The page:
MacLeod continues, adding: “Counseling and couple’s therapy can help you talk through essential and challenging topics like finances, conflict resolution, family dynamics, and so much more. From online platforms like BetterHelp and Talkspace to faith-based organizations to in-person sessions with a therapist in your area, there is a wide range of resources available for couples to take advantage of premarital counseling.”

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Reserve your hotel room block.

If you have a lot of guests visiting from out-of-town or you’ve got your eye on a small boutique hotel, it’s best to jump on a room block as early as possible. Your guests will be grateful to know they can start making plans right away!

“Do yourself and your guests a huge service and book your room block a year out or as soon as possible,” suggests Laura Maddox of Magnolia Celebrates. “Most hotels will not give rates until 12 months out, however, rates will continue to go up as the wedding comes closer due to the hotel’s occupancy rate rising naturally as dates move closer. The sooner you book your block, the better!”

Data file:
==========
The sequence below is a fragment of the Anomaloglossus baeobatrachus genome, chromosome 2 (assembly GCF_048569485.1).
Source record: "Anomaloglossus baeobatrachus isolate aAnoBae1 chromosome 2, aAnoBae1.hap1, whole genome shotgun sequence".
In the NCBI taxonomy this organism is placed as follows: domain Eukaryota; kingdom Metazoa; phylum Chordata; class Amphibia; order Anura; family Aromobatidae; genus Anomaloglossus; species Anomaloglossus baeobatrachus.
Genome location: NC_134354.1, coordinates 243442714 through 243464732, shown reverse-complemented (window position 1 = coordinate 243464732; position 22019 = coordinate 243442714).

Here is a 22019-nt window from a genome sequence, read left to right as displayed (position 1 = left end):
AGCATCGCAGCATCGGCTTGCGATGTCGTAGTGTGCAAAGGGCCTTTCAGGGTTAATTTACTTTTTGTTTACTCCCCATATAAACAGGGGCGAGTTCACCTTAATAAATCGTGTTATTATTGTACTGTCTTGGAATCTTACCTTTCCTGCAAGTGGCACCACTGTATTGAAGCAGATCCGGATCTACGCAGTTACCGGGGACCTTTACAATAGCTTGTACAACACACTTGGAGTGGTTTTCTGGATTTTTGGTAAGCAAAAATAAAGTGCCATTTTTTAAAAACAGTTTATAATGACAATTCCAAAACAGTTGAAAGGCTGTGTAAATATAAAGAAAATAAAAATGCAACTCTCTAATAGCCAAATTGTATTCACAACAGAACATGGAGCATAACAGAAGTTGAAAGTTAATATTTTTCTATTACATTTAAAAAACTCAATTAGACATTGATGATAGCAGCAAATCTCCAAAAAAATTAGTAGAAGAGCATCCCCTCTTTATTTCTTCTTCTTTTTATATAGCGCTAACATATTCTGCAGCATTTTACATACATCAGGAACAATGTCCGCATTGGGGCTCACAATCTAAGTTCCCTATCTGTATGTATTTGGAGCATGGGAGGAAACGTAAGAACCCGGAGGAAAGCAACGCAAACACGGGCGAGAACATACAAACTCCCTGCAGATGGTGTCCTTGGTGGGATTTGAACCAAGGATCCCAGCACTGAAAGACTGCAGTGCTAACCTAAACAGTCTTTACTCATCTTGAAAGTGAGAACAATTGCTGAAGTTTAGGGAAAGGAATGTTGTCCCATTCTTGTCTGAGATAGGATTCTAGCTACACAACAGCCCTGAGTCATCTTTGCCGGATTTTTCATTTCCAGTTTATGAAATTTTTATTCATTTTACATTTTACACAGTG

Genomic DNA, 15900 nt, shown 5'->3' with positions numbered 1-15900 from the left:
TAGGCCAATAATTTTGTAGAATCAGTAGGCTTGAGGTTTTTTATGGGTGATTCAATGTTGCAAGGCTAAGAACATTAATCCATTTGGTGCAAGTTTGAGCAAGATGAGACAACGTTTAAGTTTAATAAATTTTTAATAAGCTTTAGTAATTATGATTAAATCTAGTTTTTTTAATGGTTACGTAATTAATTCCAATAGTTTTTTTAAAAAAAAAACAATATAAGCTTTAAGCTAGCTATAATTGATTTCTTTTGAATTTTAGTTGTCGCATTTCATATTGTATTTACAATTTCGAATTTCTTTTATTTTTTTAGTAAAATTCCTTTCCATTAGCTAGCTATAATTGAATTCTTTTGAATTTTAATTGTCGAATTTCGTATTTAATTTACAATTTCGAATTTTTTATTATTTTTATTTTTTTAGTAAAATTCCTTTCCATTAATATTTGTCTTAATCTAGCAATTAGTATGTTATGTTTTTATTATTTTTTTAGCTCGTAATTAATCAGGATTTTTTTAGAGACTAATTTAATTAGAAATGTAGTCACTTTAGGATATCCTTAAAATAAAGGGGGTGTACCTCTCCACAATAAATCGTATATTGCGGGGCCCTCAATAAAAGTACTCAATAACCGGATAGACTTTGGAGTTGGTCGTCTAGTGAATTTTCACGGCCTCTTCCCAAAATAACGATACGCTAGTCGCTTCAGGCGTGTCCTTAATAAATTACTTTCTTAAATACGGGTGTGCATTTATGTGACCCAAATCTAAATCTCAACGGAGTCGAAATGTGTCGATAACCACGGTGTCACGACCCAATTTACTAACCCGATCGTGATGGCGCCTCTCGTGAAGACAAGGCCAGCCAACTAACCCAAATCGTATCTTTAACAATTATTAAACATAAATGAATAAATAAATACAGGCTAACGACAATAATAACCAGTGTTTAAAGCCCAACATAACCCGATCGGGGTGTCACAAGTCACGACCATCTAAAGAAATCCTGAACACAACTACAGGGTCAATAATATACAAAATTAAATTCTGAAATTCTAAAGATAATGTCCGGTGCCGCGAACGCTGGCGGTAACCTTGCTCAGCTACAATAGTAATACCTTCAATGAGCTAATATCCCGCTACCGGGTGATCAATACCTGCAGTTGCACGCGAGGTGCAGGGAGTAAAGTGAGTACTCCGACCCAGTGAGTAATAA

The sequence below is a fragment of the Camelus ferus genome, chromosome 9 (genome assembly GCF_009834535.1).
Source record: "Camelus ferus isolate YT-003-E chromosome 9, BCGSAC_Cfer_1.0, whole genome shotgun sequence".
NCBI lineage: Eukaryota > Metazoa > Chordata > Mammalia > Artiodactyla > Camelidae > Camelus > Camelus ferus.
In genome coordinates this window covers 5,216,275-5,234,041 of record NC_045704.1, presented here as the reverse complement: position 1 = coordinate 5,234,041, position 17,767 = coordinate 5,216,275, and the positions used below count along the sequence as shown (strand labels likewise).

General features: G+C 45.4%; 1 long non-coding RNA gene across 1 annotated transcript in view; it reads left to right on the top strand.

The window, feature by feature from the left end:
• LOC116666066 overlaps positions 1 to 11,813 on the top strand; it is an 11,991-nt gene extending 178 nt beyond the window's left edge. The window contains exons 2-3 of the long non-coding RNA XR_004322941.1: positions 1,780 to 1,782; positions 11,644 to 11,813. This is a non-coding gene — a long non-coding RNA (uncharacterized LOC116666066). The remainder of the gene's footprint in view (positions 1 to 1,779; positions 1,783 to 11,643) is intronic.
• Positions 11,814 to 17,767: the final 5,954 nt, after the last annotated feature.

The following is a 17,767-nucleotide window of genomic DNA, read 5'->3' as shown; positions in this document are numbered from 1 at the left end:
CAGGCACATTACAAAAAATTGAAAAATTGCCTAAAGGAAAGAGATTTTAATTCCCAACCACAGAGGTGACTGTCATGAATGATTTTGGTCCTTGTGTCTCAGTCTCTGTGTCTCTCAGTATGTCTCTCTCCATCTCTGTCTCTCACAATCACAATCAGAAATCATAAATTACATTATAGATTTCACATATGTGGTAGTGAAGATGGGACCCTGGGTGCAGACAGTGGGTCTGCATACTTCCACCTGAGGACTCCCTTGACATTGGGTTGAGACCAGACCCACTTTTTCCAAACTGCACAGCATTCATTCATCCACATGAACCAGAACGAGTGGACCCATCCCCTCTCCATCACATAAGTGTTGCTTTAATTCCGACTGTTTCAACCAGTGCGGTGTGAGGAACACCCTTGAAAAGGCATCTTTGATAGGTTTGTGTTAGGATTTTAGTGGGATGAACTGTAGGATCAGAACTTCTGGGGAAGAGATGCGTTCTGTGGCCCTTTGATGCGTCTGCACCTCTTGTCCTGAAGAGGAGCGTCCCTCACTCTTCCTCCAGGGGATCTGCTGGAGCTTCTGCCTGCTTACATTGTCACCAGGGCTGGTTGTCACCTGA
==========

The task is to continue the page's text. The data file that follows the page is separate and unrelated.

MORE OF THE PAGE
Maddox adds: “Also, remember to always request a courtesy block — this means you are not financially responsible for any unbooked rooms. If the hotel does not have a courtesy block, either move on to another hotel or consult your planner on the best strategy.”

So there you have it — a whole collection of small-but-significant wedding planning to-dos you won’t find on your average checklist! While the bigger tasks are certainly top priority, it’s the little details that will ensure your path to “I do” is as smooth and seamless as possible.

Written By: Meghan Ely
Meghan Ely is the owner of wedding PR and wedding marketing firm OFD Consulting. Ely is a sought-after speaker, adjunct professor in the field of public relations, and a self-professed royal wedding enthusiast.

Photo Credits: Todd Danforth Photography; Lindsay King Photography; Judson Rappaport Photography; Ash Simmons Photography